Chart of popularity of crypto search terms before and after ETH

And indeed, a Google search for news articles written between ETH’s release date and January, 2018 shows the beginning of “blockchain” mania, with articles lauding IBM for “tapping into the blockchain” and more than a few reporting on the panic that Wall Street (yes, all of Wall Street) was apparently in at the imminent destruction of their entire financial empire by “blockchain.”

So, it’s pretty clear that the recent spike in articles about “blockchain” and the resultant fervor is because of the ETH project and the relatively recent diversification of cryptocurrencies. The problem, of course, is that all of those articles — and, by extension, all of those people who are so fantastically invested in the ability for “blockchain” to topple the government and usher in a new decentralized utopia — are completely and utterly wrong.

Let me explain. Articles peddling “blockchain” as the solution to all your problems aren’t really talking about the distributed ledger at all. WTF is The Blockchain starts out with a giant Bitcoin header and a description of a problem sending money between bank accounts, for god’s sake — it’s very clear that “blockchain,” again, was just the journalistic co-opting of an otherwise innocuous technical term so that people could refer to Bitcoin without conjuring images of druglords and the deep web.

Yet, there’s nothing inherently tying a blockchain to Bitcoin, or Litecoin, or Ethereum, or any other cryptocurrency platform out there. The word “blockchain” isn’t even used once in Satoshi Nakamoto’s original paper — it was created later, to more easily refer to the abstract data type laid out in said paper.

Yes, indeed, it turns out that the magical blockchain is just an abstract data type (ADT), which is a fancy programming term that refers to a set of rules used to access data in a particular manner. In the case of a blockchain, it means that blocks can only be added onto the end of the chain, and that no blocks can ever be modified once they’ve been added, lest the chain become invalid. It turns out that this ADT is pretty useful for, say, implementing a distributed and trustless currency that benefits from Byzantine Fault Tolerance, but there’s no reason to tie it to that application, specifically.

There is no “blockchain market” anymore than there’s an “associative array market” or a “stack market;” conflating the blockchain ADT with Bitcoin is just a way to make vague, wildly unsubstantiated claims about an extremely new and volatile market of cryptocurrencies that is so diverse that any such claim, even if it were reasonable and data-centric instead of hysteric groupthink, wouldn’t apply to all, or even most of the coins.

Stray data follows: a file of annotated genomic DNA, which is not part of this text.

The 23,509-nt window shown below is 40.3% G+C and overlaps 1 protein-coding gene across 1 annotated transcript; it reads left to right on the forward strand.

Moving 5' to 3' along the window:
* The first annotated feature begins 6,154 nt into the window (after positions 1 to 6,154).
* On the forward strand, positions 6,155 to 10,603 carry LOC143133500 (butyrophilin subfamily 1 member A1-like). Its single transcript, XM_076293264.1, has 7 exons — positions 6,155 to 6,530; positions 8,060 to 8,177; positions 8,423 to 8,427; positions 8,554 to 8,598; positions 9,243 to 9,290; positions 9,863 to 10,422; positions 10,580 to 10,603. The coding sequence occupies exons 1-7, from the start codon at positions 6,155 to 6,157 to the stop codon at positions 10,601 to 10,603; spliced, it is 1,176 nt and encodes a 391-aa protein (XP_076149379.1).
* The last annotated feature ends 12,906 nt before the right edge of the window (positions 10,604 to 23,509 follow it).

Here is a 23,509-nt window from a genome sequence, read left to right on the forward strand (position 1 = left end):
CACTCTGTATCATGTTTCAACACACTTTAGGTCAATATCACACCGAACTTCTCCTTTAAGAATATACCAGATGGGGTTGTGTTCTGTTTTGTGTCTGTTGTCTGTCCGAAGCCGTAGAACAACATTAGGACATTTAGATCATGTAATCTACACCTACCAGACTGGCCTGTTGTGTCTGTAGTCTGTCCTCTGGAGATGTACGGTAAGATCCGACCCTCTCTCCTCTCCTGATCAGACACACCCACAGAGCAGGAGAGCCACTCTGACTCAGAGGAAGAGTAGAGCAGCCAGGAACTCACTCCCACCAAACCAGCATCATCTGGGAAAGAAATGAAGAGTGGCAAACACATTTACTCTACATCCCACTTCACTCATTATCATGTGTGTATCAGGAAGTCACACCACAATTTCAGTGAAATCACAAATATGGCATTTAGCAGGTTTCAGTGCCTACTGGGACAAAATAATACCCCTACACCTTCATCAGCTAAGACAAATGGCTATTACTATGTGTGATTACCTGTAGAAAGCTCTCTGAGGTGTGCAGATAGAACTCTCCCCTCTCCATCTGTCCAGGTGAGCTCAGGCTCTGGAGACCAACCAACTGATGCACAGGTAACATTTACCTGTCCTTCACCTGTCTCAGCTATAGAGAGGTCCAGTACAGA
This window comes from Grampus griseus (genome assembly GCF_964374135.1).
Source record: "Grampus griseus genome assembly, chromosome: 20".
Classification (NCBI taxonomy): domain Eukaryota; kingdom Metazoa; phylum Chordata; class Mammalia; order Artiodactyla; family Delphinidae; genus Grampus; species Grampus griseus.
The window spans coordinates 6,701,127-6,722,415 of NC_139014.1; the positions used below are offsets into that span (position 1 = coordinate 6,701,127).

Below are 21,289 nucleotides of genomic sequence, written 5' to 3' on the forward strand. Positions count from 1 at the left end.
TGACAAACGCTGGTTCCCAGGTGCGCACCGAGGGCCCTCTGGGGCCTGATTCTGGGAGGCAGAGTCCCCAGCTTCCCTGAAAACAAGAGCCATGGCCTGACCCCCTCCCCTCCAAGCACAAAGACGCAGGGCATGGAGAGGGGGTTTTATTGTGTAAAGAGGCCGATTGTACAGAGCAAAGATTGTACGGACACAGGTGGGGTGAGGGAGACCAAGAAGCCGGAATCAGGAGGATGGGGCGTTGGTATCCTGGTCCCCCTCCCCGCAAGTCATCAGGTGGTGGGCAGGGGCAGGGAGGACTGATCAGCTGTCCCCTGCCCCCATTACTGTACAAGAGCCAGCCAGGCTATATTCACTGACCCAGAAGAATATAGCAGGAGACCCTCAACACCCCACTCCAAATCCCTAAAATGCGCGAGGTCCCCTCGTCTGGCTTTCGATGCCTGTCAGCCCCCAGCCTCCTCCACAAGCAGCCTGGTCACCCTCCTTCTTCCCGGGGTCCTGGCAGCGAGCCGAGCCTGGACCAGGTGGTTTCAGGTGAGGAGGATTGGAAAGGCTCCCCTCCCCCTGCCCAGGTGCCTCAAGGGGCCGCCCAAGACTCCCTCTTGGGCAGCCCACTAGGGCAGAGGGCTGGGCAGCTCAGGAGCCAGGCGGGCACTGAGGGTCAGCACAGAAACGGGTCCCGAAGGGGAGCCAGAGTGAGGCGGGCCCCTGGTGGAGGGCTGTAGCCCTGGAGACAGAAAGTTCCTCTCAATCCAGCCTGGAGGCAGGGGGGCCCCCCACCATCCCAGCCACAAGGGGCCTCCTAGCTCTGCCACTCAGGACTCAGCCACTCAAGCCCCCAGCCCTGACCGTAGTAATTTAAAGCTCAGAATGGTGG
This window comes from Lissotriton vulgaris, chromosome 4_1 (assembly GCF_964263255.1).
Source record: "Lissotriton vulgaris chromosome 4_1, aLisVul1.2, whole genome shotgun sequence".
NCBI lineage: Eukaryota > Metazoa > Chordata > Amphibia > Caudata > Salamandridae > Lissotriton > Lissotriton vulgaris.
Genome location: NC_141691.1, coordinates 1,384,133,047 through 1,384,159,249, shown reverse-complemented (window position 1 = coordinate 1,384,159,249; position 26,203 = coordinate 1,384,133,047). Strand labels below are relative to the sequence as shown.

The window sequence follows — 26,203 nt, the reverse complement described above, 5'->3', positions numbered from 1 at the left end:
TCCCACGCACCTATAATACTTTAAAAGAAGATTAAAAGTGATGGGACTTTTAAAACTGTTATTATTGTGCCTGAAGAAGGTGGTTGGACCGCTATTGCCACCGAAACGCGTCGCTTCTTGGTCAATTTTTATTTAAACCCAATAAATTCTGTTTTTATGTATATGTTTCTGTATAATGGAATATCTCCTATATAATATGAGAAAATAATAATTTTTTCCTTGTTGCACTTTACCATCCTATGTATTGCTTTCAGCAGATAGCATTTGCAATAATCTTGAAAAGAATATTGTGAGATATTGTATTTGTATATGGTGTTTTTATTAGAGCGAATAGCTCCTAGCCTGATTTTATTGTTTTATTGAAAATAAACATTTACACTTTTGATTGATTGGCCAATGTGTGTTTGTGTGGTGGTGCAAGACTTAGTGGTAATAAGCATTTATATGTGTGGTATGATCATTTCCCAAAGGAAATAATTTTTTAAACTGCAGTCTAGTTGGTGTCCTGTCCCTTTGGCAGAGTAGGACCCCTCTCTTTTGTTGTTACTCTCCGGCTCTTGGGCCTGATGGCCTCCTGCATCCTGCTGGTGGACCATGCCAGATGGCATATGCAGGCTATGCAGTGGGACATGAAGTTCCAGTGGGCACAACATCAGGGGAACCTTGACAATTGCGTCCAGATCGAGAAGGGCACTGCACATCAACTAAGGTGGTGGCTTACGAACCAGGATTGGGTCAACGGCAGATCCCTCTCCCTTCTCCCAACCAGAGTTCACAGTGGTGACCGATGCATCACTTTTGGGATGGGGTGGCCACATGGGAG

What worries me isn’t that this sort of conflation is occurring — after all, this is the internet in 2018, where anyone can post almost anything regardless of credentials or merit — but rather that the community, full of what I would hope are otherwise rational and even skilled human beings, buy into it, especially considering how ineffective Bitcoin, in particular, has turned out to be at accomplishing its stated goal. After all, it’s not like the Nakamoto whitepaper was titled “Bitcoin: A Peer-to-Peer Electronic Store of Value.”

It seems almost like there’s a $750 billion dollar industry based around dogfooding, but that’s surely not the case. Right?

The fact is that the blockchain ADT is fairly novel, but niche. We still don’t have proof that it’s especially useful for distributing currencies — though, since the throughput issues that have been plaguing Bitcoin are probably solvable, I would be surprised if it weren’t an innovation in this space in some way — and people aren’t exactly rushing to put it in new applications. Some are skeptical that it’s an innovation at all, instead of a mere curiosity, ultimately impractical for day-to-day use, but I’d tend to shy away from that pessimistic way of thinking just as much as I shy away from the Bitcoin evangelists, with all of their unconstrained enthusiasm that their work is going to one day restructure society in some radical way.

I would like to believe in the dream of decentralization. Certainly, I believe in the usefulness of decentralized systems, and how they’re probably going to be the story of the 21st century internet, if we keep setting up walled gardens. Bitcoin may or may not end up facilitating this dream, but I can say for certain that if we can get away from what I see as the ridiculous, infantile, and toxic hype that plagues the image of what would otherwise be a potentially very useful and relatively novel ADT — not some magical panacea to all of societies problems — then we will have something worth developing, even if it doesn’t end up being used in cryptocurrencies.

What do I know, though? I’m not some sort of crypto expert followed closely by the community for my experience. Perhaps I should just let blockchain lead me. After all, it’s gotten you this far.